With just one hour left the skipper and a photographer (also a very experienced angler) decided enough was enough – and picked up rods. Within five minutes two superb coalfish of 28lb (12.7kg) and 25lb (11,6kg) were on board after taking artificial eels on 16ft (5m) traces. The others quickly changed over from short traces and bottom- fished baits and in the short time left took six fine coalies. Their main mistake had been not to fish a moving bait – big coalfish rarely go for food that is stationary.
The Flying Collar
This rig evolved some 50 years ago and to this day no-one has come up with a better one for taking pollack and coalfish from a boat. It comprises one hook on a 3-5m (10-16ft) trace, above which a weight hangs from a sliding boom.
You can buy various types of booms in tackle shops, but many are far too short. The boom must be at least 20cm (8in) long to allow the trace to flow out in the tide. The best one on the market is also the newest. Amazingly simple but highly effective, it is a 23cm (9in) long PVC tube with a bend near the top from which the weight hangs. The boom allows you to lower the long trace to the fishing zone swiftly, without tangling, and the bend is angled in such a way that the trace flows out almost horizontally with the tide.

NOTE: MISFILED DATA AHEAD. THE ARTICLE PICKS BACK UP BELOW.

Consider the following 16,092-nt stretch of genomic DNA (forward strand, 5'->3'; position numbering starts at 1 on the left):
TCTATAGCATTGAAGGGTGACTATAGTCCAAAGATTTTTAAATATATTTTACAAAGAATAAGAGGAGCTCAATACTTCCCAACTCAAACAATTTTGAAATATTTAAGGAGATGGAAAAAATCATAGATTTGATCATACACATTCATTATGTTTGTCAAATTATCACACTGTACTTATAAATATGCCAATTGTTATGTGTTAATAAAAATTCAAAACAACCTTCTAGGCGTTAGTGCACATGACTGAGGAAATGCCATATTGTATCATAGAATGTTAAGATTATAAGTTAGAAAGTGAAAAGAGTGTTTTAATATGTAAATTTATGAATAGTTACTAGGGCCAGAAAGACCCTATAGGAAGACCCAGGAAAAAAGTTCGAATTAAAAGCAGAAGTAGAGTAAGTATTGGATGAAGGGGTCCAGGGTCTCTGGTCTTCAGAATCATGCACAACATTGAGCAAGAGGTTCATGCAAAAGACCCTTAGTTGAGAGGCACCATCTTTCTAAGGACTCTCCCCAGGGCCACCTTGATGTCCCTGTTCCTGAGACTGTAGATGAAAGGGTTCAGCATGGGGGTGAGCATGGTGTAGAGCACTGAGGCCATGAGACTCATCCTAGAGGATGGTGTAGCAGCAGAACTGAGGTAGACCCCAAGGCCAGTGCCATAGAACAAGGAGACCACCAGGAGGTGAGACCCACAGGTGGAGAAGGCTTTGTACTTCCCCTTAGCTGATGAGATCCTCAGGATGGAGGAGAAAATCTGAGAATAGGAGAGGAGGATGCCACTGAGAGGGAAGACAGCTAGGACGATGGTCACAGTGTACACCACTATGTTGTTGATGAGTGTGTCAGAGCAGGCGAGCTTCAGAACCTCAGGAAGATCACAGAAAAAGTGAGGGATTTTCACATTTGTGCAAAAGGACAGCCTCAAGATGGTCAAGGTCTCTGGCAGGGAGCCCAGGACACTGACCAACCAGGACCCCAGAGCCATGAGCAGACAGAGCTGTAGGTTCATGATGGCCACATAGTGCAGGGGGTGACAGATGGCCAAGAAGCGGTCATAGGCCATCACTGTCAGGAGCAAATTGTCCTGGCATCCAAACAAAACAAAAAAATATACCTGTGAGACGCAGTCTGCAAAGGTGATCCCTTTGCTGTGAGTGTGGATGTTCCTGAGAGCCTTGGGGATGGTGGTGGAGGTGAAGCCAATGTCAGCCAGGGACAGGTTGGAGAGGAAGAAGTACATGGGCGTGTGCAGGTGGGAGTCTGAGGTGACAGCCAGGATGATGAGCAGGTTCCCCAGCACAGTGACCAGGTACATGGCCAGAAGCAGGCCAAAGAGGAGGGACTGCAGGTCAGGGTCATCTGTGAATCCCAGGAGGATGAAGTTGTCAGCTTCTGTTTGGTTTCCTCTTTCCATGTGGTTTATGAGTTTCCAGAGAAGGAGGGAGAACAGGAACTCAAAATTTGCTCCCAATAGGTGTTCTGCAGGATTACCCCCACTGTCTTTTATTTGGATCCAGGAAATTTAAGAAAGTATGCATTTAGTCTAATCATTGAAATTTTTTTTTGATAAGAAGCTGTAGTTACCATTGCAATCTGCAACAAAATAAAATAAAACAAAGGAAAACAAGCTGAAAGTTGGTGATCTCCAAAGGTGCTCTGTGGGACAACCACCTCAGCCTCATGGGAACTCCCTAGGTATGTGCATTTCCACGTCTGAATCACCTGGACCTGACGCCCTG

A weight clip allows you to make quick changes of lead size (5-10oz/142-284g) to suit the strength of the tide. Always use conventional, streamlined bomb weights. flat-sided torpedoes and round grip leads offer too much resistance to the tide flow. Sporting tackle For wrecks, go for a 20lb class boat rod no shorter than 7ft (2.1m). For reefs, a 7-7V*ft (2.1-2.3m), 12lb class boat rod is best. Match the rods with appropriate size multipliers loaded with mono – 20lb (9.1kg) for wrecks, 12-20lb (5.4-9. lkg) for reefs. Trace mono should always be about 2lb (0.9kg) lighter, to make it less obvious to the fish and to ensure you don’t lose any reel fine if you snag up. Choice baits Natural baits work best over reefs, where the main target is pollack. Live sandeel and the much bigger launce, squid, very fresh mackerel strip and king rag are all good. Mount them on size 2/0-4/0 long shank, black Aberdeens.
Artificial sandeels carrying size 3/0-6/0 hooks usually work better over wrecks for both pollack and coalfish. Experiment to find the best size and colour on the day.
Let it flow
A strong tide run is essential. Without it the trace cannot flow out and the bait or artificial eel is lifeless. When the tide is moving reasonably fast, a 3-3.6m (10-12ft) trace works fine, but in very strong tides you can use one up to 5m (16ft) long.
For pollack over wrecks or reefs, begin a steady retrieve as soon as the rig reaches the bottom, and continue until the bait or artificial eel is taken, or until it reaches a point about 18m (60ft) up.
To establish when you reach 18m (60ft) up, count the reel turns. Continue the procedure until you have discovered the fishes’ feeding level. Once you have done this, you can retrieve the trace quickly through unproductive water.
For coalfish over wrecks it is usually most effective to work an artificial eel much faster and higher in the water.